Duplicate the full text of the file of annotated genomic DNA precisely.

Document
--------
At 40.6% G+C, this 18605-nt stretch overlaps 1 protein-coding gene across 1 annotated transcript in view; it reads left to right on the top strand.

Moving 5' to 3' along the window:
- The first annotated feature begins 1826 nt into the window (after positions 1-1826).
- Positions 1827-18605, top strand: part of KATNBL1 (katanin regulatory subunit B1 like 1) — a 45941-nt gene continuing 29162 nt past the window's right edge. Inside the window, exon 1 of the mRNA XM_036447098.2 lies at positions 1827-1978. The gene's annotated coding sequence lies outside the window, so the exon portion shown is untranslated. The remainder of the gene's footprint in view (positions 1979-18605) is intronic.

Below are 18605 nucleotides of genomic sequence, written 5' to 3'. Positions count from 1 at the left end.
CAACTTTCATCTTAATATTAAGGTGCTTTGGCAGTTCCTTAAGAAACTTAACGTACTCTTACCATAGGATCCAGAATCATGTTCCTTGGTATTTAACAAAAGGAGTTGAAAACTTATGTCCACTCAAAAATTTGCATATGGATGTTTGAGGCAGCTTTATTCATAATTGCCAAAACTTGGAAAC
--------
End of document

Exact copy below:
At 40.6% G+C, this 18605-nt stretch overlaps 1 protein-coding gene across 1 annotated transcript in view; it reads left to right on the top strand.

Moving 5' to 3' along the window:
- The first annotated feature begins 1826 nt into the window (after positions 1-1826).
- Positions 1827-18605, top strand: part of KATNBL1 (katanin regulatory subunit B1 like 1) — a 45941-nt gene continuing 29162 nt past the window's right edge. Inside the window, exon 1 of the mRNA XM_036447098.2 lies at positions 1827-1978. The gene's annotated coding sequence lies outside the window, so the exon portion shown is untranslated. The remainder of the gene's footprint in view (positions 1979-18605) is intronic.

Below are 18605 nucleotides of genomic sequence, written 5' to 3'. Positions count from 1 at the left end.
CAACTTTCATCTTAATATTAAGGTGCTTTGGCAGTTCCTTAAGAAACTTAACGTACTCTTACCATAGGATCCAGAATCATGTTCCTTGGTATTTAACAAAAGGAGTTGAAAACTTATGTCCACTCAAAAATTTGCATATGGATGTTTGAGGCAGCTTTATTCATAATTGCCAAAACTTGGAAAC